The Corporate Review 2014 – A new lease on life for downtown Springfield

Home/Uncategorized/The Corporate Review 2014 – A new lease on life for downtown Springfield

The Corporate Review 2014 – A new lease on life for downtown Springfield

Editor’s note: On Tuesday, May 13, the Springfield Business Journal and Downtown Springfield, Inc. invited a small group to a business luncheon for the purpose of discussing Springfield’s downtown area. It was held at the Inn at 835 from 11:30 a.m. until 1 p.m.

The panelists included local entrepreneur Karen Conn; Kevin Kuhn, principal engineer for the firm of Kuhn & Trello; Christopher L. Nickell, developer and member of Downtown Springfield, Inc. (DSI); Larry Quenette, president and principal architect of Renaissance Architects; and DSI executive director Victoria Ringer.

The Springfield Business Journal’s editor and publisher, Fletcher Farrar, and associate editor, Scott Faingold, moderated the discussion.

The panelists all proved passionate about downtown Springfield, each with a vital stake in its redevelopment and revitalization. A variety of issues, obstacles and potential initiatives were discussed and an overall combination of optimism, dedication and pragmatic thinking came through loud and clear.  The following transcript has been edited and abridged.

 

The end of the TIF District

SBJ: I want to start out by asking where we’ve been and what’s been accomplished downtown. There’s been a lot of progress and the TIF

[tax increment finance district] has certainly helped.

Victoria Ringer: “We need to embrace any project that increases the level of participation in downtown.” - PHOTO BY PATRICK YEAGLE

Victoria Ringer: “We need to embrace any project that increases the level of participation in downtown.” – PHOTO BY PATRICK YEAGLE

Victoria Ringer: More than 150 facades have been done downtown since the creation of the TIF 33 years ago. That’s huge to the overall environment and look of downtown. The assessed valuation – estimated value of buildings – has quadrupled since the TIF. A lot of TIF money has been spent on a lot of wonderful projects, both public and private. The TIF has been used for streetscaping, meaning the benches, the lighting, the sidewalks, the parkways and so forth. The downtown South Plaza was also done with TIF money.

Now we have two years left. At the end of 2016 it will be done. The Office of Planning and Economic Development is deluged with requests for TIF here at this 11th hour. A downtown that was full of offices for many years, over the last 10 years has experienced a vacancy of about 600,000 square feet of space. That is DCFS, Public Aid, a lot of Human Services, Central Management Services, many state offices, that have vacated the downtown area. We approximate that about 2,300 office workers have left the downtown area. I worked downtown in the Myers building in the early ’90s and you couldn’t go to the South Plaza and find a place to sit on the wall and have lunch because it was super-crowded. It’s not crowded now. That’s an estimated 200,000 visits a year that aren’t being made by those bodies every day, 250 days a year. So that’s a person not buying a card, not parking their car, not having lunch at Robbie’s.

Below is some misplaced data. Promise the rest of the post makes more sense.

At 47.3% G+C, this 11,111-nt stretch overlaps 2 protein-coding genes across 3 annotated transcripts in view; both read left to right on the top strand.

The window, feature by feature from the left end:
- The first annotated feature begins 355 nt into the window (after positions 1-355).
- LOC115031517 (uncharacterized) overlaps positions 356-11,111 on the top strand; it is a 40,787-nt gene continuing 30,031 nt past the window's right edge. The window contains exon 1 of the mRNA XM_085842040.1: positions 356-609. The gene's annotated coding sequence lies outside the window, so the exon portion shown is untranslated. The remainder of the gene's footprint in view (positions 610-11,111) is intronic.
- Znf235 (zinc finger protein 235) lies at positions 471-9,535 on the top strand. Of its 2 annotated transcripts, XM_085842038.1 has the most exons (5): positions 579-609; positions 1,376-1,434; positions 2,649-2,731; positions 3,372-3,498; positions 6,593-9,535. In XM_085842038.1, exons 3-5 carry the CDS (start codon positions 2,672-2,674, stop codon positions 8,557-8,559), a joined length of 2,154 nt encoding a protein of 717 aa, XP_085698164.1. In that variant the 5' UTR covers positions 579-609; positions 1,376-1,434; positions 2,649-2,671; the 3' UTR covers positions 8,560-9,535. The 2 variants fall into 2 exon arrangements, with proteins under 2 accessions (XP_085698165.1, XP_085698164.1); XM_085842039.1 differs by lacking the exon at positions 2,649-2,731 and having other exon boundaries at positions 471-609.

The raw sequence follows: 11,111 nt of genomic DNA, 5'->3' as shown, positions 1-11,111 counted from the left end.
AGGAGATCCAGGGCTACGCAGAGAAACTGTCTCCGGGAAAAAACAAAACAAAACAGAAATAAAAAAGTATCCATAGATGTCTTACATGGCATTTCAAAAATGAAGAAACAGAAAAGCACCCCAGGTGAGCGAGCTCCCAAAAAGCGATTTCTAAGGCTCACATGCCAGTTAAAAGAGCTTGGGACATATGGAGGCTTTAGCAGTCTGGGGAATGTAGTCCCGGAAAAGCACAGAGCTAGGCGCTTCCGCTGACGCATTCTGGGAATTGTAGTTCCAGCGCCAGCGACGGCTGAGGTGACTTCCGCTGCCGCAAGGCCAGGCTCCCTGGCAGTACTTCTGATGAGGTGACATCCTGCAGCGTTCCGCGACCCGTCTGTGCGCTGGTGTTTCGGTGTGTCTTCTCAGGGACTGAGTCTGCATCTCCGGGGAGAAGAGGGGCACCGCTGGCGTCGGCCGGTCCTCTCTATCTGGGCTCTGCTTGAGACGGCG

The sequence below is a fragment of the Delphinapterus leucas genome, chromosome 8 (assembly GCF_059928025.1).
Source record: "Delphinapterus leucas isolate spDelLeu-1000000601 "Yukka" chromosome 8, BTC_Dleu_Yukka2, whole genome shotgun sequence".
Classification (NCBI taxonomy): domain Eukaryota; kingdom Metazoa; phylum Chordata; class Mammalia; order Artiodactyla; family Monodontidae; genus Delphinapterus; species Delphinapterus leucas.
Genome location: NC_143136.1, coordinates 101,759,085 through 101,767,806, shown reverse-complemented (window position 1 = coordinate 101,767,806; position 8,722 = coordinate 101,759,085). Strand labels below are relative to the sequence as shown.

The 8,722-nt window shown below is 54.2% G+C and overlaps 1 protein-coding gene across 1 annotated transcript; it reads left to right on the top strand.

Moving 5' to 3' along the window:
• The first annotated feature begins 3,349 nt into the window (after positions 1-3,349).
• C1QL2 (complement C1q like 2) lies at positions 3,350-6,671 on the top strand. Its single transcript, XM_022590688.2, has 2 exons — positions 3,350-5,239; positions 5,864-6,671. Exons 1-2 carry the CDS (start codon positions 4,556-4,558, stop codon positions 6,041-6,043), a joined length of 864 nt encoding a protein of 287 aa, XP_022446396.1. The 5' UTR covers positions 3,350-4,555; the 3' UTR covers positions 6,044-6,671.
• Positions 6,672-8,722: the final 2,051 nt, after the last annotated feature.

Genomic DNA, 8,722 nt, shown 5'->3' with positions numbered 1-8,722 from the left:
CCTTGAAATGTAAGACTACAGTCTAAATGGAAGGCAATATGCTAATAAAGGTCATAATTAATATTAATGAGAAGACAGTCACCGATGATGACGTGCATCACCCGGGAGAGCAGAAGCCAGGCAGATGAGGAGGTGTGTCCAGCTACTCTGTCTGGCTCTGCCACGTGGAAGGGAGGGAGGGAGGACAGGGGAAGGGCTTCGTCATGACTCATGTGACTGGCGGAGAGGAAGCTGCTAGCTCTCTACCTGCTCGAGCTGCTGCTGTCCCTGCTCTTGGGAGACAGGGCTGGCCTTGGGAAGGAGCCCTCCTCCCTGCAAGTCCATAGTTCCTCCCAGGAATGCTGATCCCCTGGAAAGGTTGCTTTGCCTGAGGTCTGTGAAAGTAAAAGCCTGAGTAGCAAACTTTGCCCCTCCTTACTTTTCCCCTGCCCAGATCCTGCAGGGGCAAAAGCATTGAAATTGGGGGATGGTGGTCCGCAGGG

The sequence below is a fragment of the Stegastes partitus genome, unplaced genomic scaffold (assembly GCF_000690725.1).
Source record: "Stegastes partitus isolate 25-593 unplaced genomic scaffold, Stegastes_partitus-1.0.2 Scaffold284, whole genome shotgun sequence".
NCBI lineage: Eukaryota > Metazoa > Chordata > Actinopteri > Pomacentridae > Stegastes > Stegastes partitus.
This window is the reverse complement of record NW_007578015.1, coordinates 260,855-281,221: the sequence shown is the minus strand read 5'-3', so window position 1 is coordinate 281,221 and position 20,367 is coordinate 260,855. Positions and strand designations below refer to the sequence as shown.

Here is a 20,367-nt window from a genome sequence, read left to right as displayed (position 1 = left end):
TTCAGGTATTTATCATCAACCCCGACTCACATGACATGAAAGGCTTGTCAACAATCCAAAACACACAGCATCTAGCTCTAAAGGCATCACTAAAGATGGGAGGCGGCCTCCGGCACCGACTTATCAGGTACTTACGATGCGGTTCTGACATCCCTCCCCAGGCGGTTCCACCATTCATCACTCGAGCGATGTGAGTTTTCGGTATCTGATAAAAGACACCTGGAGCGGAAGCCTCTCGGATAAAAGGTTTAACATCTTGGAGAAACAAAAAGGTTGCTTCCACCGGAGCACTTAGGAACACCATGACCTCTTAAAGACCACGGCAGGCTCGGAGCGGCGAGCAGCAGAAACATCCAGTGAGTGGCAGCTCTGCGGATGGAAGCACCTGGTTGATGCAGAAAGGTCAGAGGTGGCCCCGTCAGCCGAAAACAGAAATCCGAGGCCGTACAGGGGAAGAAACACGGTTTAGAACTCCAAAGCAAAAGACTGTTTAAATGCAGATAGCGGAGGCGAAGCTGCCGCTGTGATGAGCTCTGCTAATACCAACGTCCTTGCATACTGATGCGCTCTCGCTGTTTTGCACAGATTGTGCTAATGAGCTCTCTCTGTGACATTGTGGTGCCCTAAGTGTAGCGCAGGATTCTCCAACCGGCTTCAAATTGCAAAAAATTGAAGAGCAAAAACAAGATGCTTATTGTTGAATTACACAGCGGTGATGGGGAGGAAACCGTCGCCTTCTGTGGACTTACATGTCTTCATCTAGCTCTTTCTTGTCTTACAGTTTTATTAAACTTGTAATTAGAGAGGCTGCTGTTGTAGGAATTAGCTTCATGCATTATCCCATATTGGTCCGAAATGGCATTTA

Fortunately, the (Abraham Lincoln) museum had an impact on the downtown area. A lot of businesses felt that moving downtown during the launch of this world-class museum would be great, and I think it has been. We have one million visitors a year, and that has leveled off in the last five years.

So tourism is still our bread and butter, but we need to think outside the box and also bring Springfield residents downtown, to live, to work, to eat, to drink, everything. Our push is to get housing. Our push in the next five years will be to put residents in those spaces that had been primarily used for offices. There are 600,000 square feet available, and the great majority of the space can be adapted for use as residential.

SBJ: Larry, you’ve been a big part of the housing focus, but you’ve said your project [offices and 12 apartments at Second and Adams] would not have gone forward without TIF help. Can you talk some about your development?

Larry Quenette: “The big disincentive for downtown Springfield is the fact that nobody knows when the State of Illinois is actually going to hit bottom.” - PHOTO BY PATRICK YEAGLE

Larry Quenette: “The big disincentive for downtown Springfield is the fact that nobody knows when the State of Illinois is actually going to hit bottom.” – PHOTO BY PATRICK YEAGLE

Larry Quenette: That whole process started when I was just looking for a different place for an office, 3,000 square feet was all I needed. I went downtown and saw dozens of buildings that were 30,000 square feet. But being an architect I can walk into something and I can imagine what this could be. When I found out that TIF money was available I said, this is a piece of cake. As an architect this is what I do every day. I can make up budgets, I can make up schedules, I can do a conceptual plan and put it all together.

The TIF money was key, because, as an architect, our business goes up and down, like the economy, all the time. So not having a reserve of cash, I was able to go to the bank and say, look, if I get this TIF money, will you loan the rest of it? Everybody I talked to said, well sure, if you’re actually getting $1.2 million out of the city. It was the easiest thing I ever did.

As that TIF incentive goes away, development becomes more and more difficult.

There’s good news and bad news about Springfield. The good news is it’s known as an affordable place to live. The bad news is it’s known as an affordable place to live. You have to charge more when you put more money in. I think everybody thought I was crazy for buying a building in 2010 when the economy was doing this [thumb down] and said I’m going to build upscale apartments and this is my target rate for what those are going to rent for. But I had no trouble leasing my apartments because I built quality and I had a great location and a wonderful old building. I think there are a lot more opportunities like that.

SBJ: Chris, you’re jumping in with both feet downtown. Are people calling you crazy for the projects you’re taking on?